• Weak immune system, making you susceptible to colds, flu, and dozens of other infections
• Rapid heartbeat, heart palpitations
• Cardiovascular issues
• Backaches, headaches, and migraines
• Problems sleeping properly
• Constant tiredness
When doctors and health professionals discuss the physical and mental difficulties that stress sufferers incur, those concerns are truly just the tip of the iceberg. Medical specialists now realise that persistent emotional stress can have a harmful impact on all of your major organs.
If you give in to stress, it can kill you.
Simply changing how you respond when faced with a stressful situation puts you in control. You're aware of the stress, but you don't let it affect you. That's what this brief study is all about: providing tried-and-true strategies for giving you complete control over stress and anxiety, so you don't succumb to the harmful and perhaps fatal bodily and mental disorders that an inappropriate response to stress can create.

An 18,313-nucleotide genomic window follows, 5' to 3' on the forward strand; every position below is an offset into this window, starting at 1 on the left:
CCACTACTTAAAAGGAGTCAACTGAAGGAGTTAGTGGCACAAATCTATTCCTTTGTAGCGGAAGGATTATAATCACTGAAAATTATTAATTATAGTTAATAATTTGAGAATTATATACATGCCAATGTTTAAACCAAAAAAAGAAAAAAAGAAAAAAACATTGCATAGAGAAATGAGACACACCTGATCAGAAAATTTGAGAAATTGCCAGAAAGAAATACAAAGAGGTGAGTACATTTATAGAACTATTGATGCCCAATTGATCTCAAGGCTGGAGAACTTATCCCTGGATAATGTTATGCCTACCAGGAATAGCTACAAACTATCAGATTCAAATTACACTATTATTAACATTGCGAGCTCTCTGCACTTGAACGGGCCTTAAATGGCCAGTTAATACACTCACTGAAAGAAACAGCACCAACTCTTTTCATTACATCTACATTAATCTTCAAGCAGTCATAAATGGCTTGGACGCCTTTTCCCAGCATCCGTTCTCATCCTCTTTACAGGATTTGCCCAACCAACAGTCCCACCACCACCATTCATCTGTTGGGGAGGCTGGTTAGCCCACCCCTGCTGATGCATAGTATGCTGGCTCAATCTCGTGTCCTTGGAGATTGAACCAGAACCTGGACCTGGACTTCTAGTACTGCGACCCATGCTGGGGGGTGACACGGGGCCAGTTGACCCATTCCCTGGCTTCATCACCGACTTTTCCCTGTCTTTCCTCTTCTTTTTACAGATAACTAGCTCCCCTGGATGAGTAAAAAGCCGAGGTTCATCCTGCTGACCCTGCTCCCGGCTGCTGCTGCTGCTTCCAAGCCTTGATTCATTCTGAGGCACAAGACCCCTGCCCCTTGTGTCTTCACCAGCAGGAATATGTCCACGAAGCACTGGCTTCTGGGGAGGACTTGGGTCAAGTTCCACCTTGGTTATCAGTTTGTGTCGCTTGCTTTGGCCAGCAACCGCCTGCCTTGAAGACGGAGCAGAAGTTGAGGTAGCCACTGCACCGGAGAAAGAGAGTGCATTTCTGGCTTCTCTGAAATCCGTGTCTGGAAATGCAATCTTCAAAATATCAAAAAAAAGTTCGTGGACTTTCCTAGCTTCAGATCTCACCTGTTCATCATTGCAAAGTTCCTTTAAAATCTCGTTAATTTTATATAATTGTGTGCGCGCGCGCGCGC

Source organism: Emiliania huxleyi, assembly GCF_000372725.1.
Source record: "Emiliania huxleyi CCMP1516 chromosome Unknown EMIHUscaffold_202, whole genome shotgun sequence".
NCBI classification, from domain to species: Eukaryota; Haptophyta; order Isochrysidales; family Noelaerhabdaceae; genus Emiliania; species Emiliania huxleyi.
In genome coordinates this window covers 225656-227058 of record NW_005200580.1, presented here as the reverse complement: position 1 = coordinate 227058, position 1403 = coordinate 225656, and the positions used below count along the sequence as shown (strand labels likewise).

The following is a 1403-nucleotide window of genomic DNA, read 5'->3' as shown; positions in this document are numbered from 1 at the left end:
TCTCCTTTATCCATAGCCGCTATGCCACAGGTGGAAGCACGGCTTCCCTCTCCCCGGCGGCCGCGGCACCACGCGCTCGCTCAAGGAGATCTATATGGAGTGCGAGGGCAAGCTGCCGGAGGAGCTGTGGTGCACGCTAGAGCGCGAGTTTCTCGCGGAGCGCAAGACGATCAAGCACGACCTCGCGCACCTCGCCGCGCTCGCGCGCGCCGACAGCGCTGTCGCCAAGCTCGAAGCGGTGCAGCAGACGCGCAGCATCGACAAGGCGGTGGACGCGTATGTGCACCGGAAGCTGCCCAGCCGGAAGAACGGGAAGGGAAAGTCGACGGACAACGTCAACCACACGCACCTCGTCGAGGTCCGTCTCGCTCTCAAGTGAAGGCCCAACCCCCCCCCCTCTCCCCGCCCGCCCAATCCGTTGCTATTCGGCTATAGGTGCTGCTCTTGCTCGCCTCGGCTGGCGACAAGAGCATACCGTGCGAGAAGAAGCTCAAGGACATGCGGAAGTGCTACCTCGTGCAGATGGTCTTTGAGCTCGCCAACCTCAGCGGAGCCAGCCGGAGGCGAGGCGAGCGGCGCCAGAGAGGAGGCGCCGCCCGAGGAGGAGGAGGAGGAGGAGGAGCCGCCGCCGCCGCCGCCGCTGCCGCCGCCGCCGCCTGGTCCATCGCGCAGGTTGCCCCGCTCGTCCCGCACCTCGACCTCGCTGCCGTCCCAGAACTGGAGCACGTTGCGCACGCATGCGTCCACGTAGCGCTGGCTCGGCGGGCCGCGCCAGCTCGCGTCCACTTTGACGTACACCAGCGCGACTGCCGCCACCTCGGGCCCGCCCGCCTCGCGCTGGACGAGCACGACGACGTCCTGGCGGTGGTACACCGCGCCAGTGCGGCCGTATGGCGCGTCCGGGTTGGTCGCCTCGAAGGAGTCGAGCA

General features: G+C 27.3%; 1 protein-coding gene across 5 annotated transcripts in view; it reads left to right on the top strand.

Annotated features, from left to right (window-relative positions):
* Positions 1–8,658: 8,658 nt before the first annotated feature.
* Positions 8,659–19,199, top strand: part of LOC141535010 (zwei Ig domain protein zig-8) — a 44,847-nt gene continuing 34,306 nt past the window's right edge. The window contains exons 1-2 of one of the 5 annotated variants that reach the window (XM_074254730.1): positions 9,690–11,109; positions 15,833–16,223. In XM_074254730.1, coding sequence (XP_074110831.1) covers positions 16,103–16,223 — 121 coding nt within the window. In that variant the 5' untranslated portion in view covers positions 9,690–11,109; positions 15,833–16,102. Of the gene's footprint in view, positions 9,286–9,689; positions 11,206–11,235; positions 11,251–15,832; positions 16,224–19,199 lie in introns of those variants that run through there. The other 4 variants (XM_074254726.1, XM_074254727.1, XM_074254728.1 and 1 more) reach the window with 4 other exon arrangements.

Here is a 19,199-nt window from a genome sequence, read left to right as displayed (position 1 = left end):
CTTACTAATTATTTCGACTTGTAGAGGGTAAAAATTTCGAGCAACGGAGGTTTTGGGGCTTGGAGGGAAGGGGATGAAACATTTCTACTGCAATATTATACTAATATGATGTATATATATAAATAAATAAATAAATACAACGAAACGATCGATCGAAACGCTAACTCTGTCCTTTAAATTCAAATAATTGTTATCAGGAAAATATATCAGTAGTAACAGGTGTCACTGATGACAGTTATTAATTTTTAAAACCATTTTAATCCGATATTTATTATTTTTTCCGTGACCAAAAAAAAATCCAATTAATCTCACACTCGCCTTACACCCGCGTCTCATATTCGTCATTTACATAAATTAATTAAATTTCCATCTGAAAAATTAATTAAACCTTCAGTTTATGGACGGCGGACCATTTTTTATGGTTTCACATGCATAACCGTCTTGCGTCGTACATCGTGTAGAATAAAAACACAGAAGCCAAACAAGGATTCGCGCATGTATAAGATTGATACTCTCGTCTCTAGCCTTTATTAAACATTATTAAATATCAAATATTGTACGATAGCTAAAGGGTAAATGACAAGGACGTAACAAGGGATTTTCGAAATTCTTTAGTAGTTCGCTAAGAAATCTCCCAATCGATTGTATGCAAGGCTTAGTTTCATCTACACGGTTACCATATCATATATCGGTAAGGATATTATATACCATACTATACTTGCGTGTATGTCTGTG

Relaxing the Mind
Meditations on Mindfulness and Deep Breathing
Mindfulness is anything that makes you conscious of your presence and declared need. However, if you spend your life anticipating what might be, you risk carrying a rucksack of stressful occasions in your back. You cannot rest your mind if you are concerned about matters over which you have no control, such as your past or future.
When you wish to rest your mind, close your eyes and breathe deeply and profoundly. Nothing should be “thought about.” Just concentrate on your breathing; take deep, complete breaths. You are only recognising your current state of being. There are fantastic mindfulness meditation MP3s, CDs, and downloads available for purchase online that have been proved to help you achieve this deep, relaxed condition.